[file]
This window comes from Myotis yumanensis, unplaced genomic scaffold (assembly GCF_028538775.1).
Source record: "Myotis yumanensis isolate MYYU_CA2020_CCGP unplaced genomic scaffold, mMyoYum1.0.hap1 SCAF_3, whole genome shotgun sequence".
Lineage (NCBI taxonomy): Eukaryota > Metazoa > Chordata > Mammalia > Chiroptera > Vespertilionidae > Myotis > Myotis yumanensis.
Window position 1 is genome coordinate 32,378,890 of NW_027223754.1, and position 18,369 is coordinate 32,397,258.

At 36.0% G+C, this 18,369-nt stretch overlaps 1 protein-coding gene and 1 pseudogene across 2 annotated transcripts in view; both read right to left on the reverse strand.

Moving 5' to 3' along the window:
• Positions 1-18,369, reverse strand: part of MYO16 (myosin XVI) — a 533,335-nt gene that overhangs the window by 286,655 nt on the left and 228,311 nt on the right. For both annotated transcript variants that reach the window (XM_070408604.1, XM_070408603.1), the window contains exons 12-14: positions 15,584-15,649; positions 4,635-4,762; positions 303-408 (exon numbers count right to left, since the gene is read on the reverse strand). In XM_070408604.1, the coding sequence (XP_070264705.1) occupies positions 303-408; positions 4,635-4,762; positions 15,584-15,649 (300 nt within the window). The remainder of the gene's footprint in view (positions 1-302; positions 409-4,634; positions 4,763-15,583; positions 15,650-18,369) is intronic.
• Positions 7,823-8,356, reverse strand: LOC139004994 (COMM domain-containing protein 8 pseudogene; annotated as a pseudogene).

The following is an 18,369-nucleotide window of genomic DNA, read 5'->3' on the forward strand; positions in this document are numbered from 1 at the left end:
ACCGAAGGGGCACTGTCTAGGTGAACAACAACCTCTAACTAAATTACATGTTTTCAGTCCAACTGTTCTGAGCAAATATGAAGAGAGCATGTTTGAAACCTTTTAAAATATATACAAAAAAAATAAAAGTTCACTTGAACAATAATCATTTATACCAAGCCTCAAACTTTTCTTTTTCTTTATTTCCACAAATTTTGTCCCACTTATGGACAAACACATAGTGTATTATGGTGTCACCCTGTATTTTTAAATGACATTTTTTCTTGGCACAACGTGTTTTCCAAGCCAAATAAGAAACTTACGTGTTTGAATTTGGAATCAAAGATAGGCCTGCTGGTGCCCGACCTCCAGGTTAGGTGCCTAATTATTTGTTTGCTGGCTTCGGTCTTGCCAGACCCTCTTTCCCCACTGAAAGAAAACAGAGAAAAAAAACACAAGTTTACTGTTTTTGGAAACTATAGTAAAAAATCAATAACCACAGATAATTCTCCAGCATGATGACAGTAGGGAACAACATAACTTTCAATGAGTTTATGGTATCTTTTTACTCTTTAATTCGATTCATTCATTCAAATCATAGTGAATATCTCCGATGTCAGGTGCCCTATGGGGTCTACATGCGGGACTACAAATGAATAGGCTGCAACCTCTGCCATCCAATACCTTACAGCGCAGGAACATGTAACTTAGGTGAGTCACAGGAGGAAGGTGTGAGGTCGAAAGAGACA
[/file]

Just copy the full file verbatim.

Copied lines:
This window comes from Myotis yumanensis, unplaced genomic scaffold (assembly GCF_028538775.1).
Source record: "Myotis yumanensis isolate MYYU_CA2020_CCGP unplaced genomic scaffold, mMyoYum1.0.hap1 SCAF_3, whole genome shotgun sequence".
Lineage (NCBI taxonomy): Eukaryota > Metazoa > Chordata > Mammalia > Chiroptera > Vespertilionidae > Myotis > Myotis yumanensis.
Window position 1 is genome coordinate 32,378,890 of NW_027223754.1, and position 18,369 is coordinate 32,397,258.

At 36.0% G+C, this 18,369-nt stretch overlaps 1 protein-coding gene and 1 pseudogene across 2 annotated transcripts in view; both read right to left on the reverse strand.

Moving 5' to 3' along the window:
• Positions 1-18,369, reverse strand: part of MYO16 (myosin XVI) — a 533,335-nt gene that overhangs the window by 286,655 nt on the left and 228,311 nt on the right. For both annotated transcript variants that reach the window (XM_070408604.1, XM_070408603.1), the window contains exons 12-14: positions 15,584-15,649; positions 4,635-4,762; positions 303-408 (exon numbers count right to left, since the gene is read on the reverse strand). In XM_070408604.1, the coding sequence (XP_070264705.1) occupies positions 303-408; positions 4,635-4,762; positions 15,584-15,649 (300 nt within the window). The remainder of the gene's footprint in view (positions 1-302; positions 409-4,634; positions 4,763-15,583; positions 15,650-18,369) is intronic.
• Positions 7,823-8,356, reverse strand: LOC139004994 (COMM domain-containing protein 8 pseudogene; annotated as a pseudogene).

The following is an 18,369-nucleotide window of genomic DNA, read 5'->3' on the forward strand; positions in this document are numbered from 1 at the left end:
ACCGAAGGGGCACTGTCTAGGTGAACAACAACCTCTAACTAAATTACATGTTTTCAGTCCAACTGTTCTGAGCAAATATGAAGAGAGCATGTTTGAAACCTTTTAAAATATATACAAAAAAAATAAAAGTTCACTTGAACAATAATCATTTATACCAAGCCTCAAACTTTTCTTTTTCTTTATTTCCACAAATTTTGTCCCACTTATGGACAAACACATAGTGTATTATGGTGTCACCCTGTATTTTTAAATGACATTTTTTCTTGGCACAACGTGTTTTCCAAGCCAAATAAGAAACTTACGTGTTTGAATTTGGAATCAAAGATAGGCCTGCTGGTGCCCGACCTCCAGGTTAGGTGCCTAATTATTTGTTTGCTGGCTTCGGTCTTGCCAGACCCTCTTTCCCCACTGAAAGAAAACAGAGAAAAAAAACACAAGTTTACTGTTTTTGGAAACTATAGTAAAAAATCAATAACCACAGATAATTCTCCAGCATGATGACAGTAGGGAACAACATAACTTTCAATGAGTTTATGGTATCTTTTTACTCTTTAATTCGATTCATTCATTCAAATCATAGTGAATATCTCCGATGTCAGGTGCCCTATGGGGTCTACATGCGGGACTACAAATGAATAGGCTGCAACCTCTGCCATCCAATACCTTACAGCGCAGGAACATGTAACTTAGGTGAGTCACAGGAGGAAGGTGTGAGGTCGAAAGAGACA